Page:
Structure and Parts of a Leaf

No seriously! It’s more complex than you might imagine, and having a common language really helps when talking about the parts of a leaf.

For the avoidance of doubt, leaf refers to both the flat type that you imagine, and the needles and scales found on some evergreens. This is not a complete reference, just the parts that I find most useful.

You’d better get comfortable, this is a long post…

Simple Parts of a Leaf

Parts of a leaf diagram

This is a simplified, generalisation. There are, of course, exceptions and variations. The leaf Blade, attaches to the stem of the plant with it’s Petiole. Quite often you will find a Stipule at the base of the petiole, which is like a miniature leaf arrangement. Within the leaf, there will be at least one strengthening midrib, and veins running from it. The leaf receives water and returns sugars through these.

Identification Categories

When it comes to identifying plants by their leaves, there are a number of areas to consider:

  1. The arrangement of the leaves on the stem.
  2. Simple vs Compound Leaves.
  3. Characteristics of the petiole.
  4. Veins.

1. Arrangement

The arrangement of the leaves on the stem can provide vital clues to the identification of a plant. Indeed, for some plants, it’s even in the name. For example, Opposite-leaved, Golden Saxifrage.

These are the main arrangements you may encounter:

  • Opposite – Two leaves from the same point at each point or node on the stem, growing in opposite directions.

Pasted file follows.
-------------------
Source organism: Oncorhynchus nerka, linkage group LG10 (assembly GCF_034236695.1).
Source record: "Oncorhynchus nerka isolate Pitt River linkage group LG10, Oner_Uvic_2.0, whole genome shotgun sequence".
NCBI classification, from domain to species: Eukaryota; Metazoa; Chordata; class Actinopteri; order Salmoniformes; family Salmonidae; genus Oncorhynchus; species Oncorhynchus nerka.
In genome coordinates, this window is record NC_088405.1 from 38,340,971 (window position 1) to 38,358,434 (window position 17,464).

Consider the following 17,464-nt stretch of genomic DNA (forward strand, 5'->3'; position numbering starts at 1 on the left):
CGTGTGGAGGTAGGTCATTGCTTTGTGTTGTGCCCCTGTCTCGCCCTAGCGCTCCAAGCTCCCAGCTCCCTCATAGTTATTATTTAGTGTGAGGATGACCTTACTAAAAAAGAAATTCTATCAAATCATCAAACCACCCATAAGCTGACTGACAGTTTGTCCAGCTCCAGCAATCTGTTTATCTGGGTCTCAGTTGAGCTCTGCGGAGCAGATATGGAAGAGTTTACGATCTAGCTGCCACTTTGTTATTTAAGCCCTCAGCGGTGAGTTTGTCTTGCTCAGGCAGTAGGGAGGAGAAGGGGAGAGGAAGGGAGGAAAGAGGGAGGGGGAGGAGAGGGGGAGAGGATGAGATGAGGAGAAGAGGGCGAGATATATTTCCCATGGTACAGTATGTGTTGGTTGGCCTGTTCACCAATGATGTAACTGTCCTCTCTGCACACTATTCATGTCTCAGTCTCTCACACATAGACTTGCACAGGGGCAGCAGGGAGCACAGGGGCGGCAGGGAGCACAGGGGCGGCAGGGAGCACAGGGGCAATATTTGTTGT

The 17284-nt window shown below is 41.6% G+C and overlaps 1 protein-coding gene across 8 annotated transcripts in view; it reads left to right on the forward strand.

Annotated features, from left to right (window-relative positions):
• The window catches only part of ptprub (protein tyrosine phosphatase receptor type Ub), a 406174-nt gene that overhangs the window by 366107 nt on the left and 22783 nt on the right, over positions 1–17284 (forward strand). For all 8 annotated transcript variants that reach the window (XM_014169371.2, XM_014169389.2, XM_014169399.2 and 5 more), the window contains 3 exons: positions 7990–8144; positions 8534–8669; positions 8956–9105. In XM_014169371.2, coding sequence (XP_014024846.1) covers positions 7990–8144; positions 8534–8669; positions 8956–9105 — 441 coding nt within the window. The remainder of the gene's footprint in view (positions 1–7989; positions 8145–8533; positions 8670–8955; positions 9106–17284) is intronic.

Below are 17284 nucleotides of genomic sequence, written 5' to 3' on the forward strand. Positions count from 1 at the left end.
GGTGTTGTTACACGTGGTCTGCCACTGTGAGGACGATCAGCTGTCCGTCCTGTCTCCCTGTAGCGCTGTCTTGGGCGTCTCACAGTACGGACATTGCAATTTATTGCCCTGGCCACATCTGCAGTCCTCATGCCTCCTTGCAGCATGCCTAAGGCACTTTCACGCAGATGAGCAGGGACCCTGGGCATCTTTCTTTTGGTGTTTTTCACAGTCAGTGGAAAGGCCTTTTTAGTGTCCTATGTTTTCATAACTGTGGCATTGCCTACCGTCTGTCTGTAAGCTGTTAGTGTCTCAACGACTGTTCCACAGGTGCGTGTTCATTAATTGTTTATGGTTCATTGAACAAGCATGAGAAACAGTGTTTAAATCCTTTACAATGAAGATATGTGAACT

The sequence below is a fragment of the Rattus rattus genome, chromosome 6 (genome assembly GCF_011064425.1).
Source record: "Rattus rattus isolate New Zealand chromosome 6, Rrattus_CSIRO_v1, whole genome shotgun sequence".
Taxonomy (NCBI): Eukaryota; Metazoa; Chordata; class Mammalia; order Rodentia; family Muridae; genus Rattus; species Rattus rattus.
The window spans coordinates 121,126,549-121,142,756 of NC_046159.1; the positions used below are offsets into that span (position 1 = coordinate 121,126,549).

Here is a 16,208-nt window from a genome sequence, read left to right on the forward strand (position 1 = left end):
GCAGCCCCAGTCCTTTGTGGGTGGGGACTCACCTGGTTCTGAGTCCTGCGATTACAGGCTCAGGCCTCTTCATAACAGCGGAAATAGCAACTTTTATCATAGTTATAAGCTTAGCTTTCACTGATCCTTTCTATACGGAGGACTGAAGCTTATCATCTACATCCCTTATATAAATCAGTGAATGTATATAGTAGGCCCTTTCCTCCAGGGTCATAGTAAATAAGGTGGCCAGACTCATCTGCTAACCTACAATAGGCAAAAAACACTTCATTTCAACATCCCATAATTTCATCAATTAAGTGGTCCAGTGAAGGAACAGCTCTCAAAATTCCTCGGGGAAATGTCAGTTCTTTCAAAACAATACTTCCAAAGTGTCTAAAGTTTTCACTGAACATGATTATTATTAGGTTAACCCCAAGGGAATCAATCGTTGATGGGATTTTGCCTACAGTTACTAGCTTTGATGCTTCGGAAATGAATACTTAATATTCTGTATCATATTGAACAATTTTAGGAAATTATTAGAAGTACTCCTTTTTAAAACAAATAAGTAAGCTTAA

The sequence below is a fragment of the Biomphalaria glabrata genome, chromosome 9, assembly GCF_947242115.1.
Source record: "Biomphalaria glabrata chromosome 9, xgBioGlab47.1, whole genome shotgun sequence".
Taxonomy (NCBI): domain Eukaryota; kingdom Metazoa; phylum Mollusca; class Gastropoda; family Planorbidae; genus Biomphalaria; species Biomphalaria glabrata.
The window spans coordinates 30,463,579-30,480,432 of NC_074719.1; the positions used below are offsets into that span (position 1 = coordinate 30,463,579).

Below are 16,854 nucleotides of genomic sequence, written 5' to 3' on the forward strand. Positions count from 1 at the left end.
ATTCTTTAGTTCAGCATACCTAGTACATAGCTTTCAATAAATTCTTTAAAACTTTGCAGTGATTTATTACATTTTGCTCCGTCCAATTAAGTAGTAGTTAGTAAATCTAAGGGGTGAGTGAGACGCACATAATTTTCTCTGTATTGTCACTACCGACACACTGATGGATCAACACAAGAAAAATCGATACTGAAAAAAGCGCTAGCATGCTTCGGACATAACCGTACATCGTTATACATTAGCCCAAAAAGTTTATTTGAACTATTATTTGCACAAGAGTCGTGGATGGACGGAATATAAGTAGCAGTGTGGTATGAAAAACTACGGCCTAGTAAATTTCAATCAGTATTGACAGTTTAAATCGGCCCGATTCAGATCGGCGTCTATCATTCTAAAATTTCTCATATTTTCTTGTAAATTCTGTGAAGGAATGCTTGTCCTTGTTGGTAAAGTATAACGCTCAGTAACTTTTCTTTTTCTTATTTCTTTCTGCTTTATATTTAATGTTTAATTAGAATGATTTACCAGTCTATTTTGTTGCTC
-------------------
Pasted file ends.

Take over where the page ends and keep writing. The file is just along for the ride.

• Alternate – One leaf attached at each point or node on the stem, each successive leaf growing in opposite directions.
  • Basal – Arising from the base of the stem.
  • Cauline – Arising from the Aerial stem.
  • Whorled or Verticillate – Three or more leaves from the same point or node.
  • Rosulate – The leaves form a rosette.
  • Distichous – Leaves are attached in two rows. They can be either opposite or alternate in arrangement.

As a stem grows, leaves tend to grow in the optimum position for collecting light. This can result in leaves forming a helical pattern around the stem.

2. Simple vs Compound Leaves

So, a leaf is a leaf, right? Well, not exactly. There are simple leaves, and leaves which are made up of leaflets. In deciduous trees, for example, the part which detaches itself from the tree in Autumn (Fall) is a leaf. So in Oak trees, that’s a simple Oak leaf, whereas in Ash trees, it’s a compound leaf with multiple leaflets (see images below).

A simple leaf may be deeply lobed, but as long as gaps do not reach the midrib, it is still a simple leaf. Each leaflet of a compound leaf may have it’s own Petiolule (equivalent of a Petiole) and Stipule (Stipel).

Types of Compound Leaf

  • Palmately Compound – Leaflets radiate from the end of the Petiole, like the fingers of a hand e.g. Horse Chestnut
  • Pinnately Compound – Leaflets are arranged along the main or mid-vein.
    • Odd Pinnate – With a terminal leaflet e.g. Ash.
    • Even Pinnate – Without a terminal leaflet e.g. Mahogany.
  • Bipinnately Compound – The leaves are twice divided. The leaf has a main vein, and further secondary veins on which the leaflets are attached e.g. Silk Tree.
  • Trifoliate – A pinnate leaf with just three leaflets e.g. Clover.

3. Characteristics of the Petiole

Leaves with a stalk (petiole) are said to be petiolate. Those without a stalk, which join straight to the branch are said to be sessile.

Where the blade of a leaf partially surrounds the stem, it is said to be clasping or decurrent. Where the blade completely surrounds the stem they are called perfoliate.

The stipule, where present, is a leaf-like appendage on each side at the base of the petiole. Stipules may remain (such as on roses) or be shed as the leaf expands, leaving scars; Known as stipulations.